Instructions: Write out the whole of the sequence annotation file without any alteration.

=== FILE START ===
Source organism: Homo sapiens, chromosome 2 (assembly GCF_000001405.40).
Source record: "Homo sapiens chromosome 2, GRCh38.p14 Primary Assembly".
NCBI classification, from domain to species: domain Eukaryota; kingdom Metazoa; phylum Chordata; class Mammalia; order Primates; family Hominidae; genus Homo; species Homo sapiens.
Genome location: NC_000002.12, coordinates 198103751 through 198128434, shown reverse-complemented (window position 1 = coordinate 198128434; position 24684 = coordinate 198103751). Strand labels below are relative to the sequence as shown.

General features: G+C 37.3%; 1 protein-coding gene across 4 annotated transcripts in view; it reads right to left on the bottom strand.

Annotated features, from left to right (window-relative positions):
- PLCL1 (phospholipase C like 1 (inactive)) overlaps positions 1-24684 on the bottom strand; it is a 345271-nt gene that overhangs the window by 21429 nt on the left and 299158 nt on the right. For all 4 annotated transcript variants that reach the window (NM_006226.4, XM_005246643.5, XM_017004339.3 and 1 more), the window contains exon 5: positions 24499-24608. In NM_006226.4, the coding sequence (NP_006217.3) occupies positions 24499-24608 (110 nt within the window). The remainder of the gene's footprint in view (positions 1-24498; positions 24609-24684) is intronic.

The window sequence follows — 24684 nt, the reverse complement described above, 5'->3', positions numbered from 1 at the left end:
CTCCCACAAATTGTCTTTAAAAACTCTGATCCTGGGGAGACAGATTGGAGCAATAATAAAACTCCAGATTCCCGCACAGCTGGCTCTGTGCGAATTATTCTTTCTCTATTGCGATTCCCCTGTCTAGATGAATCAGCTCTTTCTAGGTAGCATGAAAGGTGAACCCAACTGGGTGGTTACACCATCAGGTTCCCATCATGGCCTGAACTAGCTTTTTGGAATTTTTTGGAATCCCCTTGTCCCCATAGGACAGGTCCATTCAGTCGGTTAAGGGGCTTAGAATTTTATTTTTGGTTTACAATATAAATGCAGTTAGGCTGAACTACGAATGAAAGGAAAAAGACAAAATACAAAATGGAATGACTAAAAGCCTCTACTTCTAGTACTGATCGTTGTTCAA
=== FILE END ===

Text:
Source organism: Homo sapiens, chromosome 2 (assembly GCF_000001405.40).
Source record: "Homo sapiens chromosome 2, GRCh38.p14 Primary Assembly".
NCBI classification, from domain to species: domain Eukaryota; kingdom Metazoa; phylum Chordata; class Mammalia; order Primates; family Hominidae; genus Homo; species Homo sapiens.
Genome location: NC_000002.12, coordinates 198103751 through 198128434, shown reverse-complemented (window position 1 = coordinate 198128434; position 24684 = coordinate 198103751). Strand labels below are relative to the sequence as shown.

General features: G+C 37.3%; 1 protein-coding gene across 4 annotated transcripts in view; it reads right to left on the bottom strand.

Annotated features, from left to right (window-relative positions):
- PLCL1 (phospholipase C like 1 (inactive)) overlaps positions 1-24684 on the bottom strand; it is a 345271-nt gene that overhangs the window by 21429 nt on the left and 299158 nt on the right. For all 4 annotated transcript variants that reach the window (NM_006226.4, XM_005246643.5, XM_017004339.3 and 1 more), the window contains exon 5: positions 24499-24608. In NM_006226.4, the coding sequence (NP_006217.3) occupies positions 24499-24608 (110 nt within the window). The remainder of the gene's footprint in view (positions 1-24498; positions 24609-24684) is intronic.

The window sequence follows — 24684 nt, the reverse complement described above, 5'->3', positions numbered from 1 at the left end:
CTCCCACAAATTGTCTTTAAAAACTCTGATCCTGGGGAGACAGATTGGAGCAATAATAAAACTCCAGATTCCCGCACAGCTGGCTCTGTGCGAATTATTCTTTCTCTATTGCGATTCCCCTGTCTAGATGAATCAGCTCTTTCTAGGTAGCATGAAAGGTGAACCCAACTGGGTGGTTACACCATCAGGTTCCCATCATGGCCTGAACTAGCTTTTTGGAATTTTTTGGAATCCCCTTGTCCCCATAGGACAGGTCCATTCAGTCGGTTAAGGGGCTTAGAATTTTATTTTTGGTTTACAATATAAATGCAGTTAGGCTGAACTACGAATGAAAGGAAAAAGACAAAATACAAAATGGAATGACTAAAAGCCTCTACTTCTAGTACTGATCGTTGTTCAA